THERE HE GOES AGAIN…. The good news is, Karl Rove no longer works in the White House, so his capacity to do real damage to the country has been vastly reduced. The bad news is, Rove remains a major media figure, including writing columns for the Wall Street Journal, where he continues to annoy.

Take today’s latest gem, for example.

[S]upport for the stimulus bill is falling. CBS News polling reveals a 12-point drop in support of the bill over the past month. Pew Research and Rasmussen have turned in similar numbers. The more Americans learn about the bill, the less they like it.

While it’s true that misleading Republican attacks had an effect on public opinion, Rove cites Rasmussen, which actually shows support for the plan going up seven points over the last week, with supporters now outnumbering opponents. I guess that means, by Rove’s logic, the more Americans hear the president’s defense of the legislation, the more they like it.

Congressional Republicans lack President Barack Obama’s bully pulpit and do not have the majorities that House Speaker Nancy Pelosi and Senate Democratic leader Harry Reid enjoy. But they are playing their hand extraordinarily well.

Over the past month, House Republicans have used the stimulus bill to redefine their party, present ideas on how to revive the economy, and force congressional Democrats and the president to take ownership of the spending programs soon to be signed into law.

Actually, Republicans haven’t “presented ideas”; they’ve called for more tax cuts. (That doesn’t “redefine” the party; it just reinforces existing impressions.) And if the GOP has played its hand “extraordinarily well,” why is it that Americans have staunchly opposed the party’s efforts during the stimulus debate?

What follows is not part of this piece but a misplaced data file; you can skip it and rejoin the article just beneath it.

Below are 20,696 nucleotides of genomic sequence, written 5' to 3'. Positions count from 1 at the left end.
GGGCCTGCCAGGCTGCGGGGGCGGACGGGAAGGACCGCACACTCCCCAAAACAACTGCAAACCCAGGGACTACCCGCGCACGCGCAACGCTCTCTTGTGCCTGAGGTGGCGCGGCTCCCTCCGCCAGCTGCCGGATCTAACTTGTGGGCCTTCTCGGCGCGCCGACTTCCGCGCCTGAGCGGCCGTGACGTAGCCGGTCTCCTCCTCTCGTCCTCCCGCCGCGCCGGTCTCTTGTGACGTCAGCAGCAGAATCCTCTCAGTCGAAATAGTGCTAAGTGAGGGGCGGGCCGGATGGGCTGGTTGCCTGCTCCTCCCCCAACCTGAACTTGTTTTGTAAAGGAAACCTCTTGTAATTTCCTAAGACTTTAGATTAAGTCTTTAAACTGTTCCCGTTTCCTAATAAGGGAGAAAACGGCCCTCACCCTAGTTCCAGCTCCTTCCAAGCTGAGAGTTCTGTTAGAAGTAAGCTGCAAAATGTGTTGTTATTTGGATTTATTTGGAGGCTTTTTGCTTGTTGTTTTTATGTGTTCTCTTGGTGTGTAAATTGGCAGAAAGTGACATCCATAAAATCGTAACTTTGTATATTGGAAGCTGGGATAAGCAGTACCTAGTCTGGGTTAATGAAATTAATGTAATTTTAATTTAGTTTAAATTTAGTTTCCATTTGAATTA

House Republicans had the wisdom to continue to talk to the Obama White House. This made them look gracious, even as the president edged toward a “my way or the highway” attitude.

Again, in our reality, Rove has it backwards. Recall, 95% of House Republicans and 90% of Senate Republicans supported an all-tax-cut plan, and refused to engage constructively with the president, despite his repeated outreach. Who looks “gracious”?

[Congressional Republicans] asked the Congressional Budget Office if the Democratic Senate bill was actually stimulative. The nonpartisan CBO found it would have a “negligible” impact on jobs by 2011 and hurt economic growth and prosperity over the next decade.

This is misleading to the point of comedy.

The Democratic stimulus will slow recovery, but not stop it. Recessions don’t last forever and, if history is a guide, sometime late this year or early next the economy will rebound on its own. When that happens, Democrats will argue that their untargeted, permanent spending actually revived the economy.

Rove really seems to believe this is just some routine economic downturn, and that a stimulus bill will “slow” recovery.

That this clown helped run the executive branch of government for seven years remains vaguely horrifying. Then again, it also helps explain the mess we’re in now.

Steve Benen

Follow Steve on Twitter @stevebenen. Steve Benen is a producer at MSNBC's The Rachel Maddow Show. He was the principal contributor to the Washington Monthly's Political Animal blog from August 2008 until January 2012.